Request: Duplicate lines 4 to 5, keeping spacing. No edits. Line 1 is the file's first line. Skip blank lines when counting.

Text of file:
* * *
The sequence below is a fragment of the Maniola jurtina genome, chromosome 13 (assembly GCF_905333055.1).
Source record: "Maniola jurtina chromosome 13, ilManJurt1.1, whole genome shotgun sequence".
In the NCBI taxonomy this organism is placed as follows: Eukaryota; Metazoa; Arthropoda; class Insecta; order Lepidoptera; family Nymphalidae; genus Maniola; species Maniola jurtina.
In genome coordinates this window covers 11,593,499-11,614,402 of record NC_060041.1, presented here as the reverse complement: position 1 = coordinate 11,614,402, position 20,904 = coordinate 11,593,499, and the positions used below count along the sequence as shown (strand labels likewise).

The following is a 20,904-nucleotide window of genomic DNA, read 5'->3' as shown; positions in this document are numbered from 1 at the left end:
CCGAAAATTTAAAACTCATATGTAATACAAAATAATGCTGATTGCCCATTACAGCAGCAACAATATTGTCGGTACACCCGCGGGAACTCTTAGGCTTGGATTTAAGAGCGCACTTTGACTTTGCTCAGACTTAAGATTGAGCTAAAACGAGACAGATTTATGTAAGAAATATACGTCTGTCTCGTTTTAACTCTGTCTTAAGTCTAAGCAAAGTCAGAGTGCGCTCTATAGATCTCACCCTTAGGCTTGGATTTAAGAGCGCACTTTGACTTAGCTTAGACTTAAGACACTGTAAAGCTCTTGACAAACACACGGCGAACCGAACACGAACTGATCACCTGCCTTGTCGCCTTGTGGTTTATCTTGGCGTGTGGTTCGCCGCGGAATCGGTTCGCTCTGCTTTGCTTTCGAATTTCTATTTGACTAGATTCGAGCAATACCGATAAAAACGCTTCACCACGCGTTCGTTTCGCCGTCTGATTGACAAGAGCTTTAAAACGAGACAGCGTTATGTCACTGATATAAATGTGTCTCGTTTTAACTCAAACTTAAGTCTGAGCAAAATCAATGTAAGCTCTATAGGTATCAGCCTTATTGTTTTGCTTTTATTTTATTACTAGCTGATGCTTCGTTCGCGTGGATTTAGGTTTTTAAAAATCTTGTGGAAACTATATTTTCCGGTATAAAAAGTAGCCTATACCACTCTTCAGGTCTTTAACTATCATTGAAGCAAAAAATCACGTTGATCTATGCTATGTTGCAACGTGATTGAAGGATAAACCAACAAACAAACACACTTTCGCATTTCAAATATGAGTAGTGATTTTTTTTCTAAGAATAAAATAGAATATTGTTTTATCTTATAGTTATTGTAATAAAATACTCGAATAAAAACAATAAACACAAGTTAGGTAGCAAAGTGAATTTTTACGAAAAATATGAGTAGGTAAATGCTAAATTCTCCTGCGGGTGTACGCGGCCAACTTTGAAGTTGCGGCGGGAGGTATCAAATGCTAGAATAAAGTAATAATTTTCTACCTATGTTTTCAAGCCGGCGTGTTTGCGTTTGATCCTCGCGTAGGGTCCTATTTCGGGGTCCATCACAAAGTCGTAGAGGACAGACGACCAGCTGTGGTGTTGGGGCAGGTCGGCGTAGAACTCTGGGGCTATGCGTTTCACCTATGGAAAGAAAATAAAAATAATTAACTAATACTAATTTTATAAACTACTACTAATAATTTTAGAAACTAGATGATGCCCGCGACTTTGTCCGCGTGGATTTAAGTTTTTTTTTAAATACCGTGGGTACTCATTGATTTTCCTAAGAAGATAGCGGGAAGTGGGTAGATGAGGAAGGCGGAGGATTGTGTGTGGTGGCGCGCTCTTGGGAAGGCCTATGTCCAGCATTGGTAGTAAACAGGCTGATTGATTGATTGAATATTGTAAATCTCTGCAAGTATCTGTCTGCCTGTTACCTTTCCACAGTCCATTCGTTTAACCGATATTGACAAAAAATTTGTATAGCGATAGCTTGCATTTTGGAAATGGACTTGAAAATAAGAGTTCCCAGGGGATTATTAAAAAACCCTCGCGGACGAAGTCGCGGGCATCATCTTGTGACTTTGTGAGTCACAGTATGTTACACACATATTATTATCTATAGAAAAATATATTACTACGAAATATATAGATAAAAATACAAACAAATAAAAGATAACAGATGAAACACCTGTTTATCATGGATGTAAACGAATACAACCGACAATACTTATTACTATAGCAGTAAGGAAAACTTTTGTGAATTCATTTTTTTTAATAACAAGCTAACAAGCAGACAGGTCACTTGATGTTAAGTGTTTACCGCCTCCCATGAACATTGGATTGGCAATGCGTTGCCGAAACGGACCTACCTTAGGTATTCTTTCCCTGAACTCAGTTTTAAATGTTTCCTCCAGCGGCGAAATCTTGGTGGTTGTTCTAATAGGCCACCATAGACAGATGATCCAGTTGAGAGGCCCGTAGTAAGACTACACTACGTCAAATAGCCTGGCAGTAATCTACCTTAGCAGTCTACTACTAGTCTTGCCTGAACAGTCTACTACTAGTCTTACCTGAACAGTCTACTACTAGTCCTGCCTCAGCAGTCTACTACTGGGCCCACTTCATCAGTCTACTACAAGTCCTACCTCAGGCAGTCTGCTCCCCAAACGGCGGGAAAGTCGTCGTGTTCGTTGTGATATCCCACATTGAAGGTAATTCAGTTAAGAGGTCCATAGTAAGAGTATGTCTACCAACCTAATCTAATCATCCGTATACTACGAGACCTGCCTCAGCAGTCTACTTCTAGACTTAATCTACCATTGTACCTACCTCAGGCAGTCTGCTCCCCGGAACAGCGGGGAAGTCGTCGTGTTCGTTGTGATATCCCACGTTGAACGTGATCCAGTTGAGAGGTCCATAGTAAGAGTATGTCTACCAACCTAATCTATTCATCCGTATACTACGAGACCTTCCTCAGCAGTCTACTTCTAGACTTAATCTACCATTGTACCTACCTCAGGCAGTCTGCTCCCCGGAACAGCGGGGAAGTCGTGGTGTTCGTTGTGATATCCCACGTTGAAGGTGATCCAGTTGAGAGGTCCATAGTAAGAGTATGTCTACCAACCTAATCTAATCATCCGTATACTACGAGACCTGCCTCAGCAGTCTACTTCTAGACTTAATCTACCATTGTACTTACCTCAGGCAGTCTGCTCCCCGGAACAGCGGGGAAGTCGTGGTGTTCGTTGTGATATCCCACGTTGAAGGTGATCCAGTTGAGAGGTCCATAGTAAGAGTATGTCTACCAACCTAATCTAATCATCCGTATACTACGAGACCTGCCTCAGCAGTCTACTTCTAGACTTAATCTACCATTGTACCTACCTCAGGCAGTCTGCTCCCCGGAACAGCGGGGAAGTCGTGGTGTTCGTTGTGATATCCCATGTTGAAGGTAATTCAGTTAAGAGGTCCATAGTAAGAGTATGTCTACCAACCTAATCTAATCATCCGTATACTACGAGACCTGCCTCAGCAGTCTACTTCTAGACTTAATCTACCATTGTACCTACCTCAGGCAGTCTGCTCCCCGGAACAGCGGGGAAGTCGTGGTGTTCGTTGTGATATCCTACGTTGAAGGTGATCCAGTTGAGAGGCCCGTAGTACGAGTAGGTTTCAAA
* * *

In genome coordinates this window covers 11,593,499-11,614,402 of record NC_060041.1, presented here as the reverse complement: position 1 = coordinate 11,614,402, position 20,904 = coordinate 11,593,499, and the positions used below count along the sequence as shown (strand labels likewise).

The following is a 20,904-nucleotide window of genomic DNA, read 5'->3' as shown; positions in this document are numbered from 1 at the left end: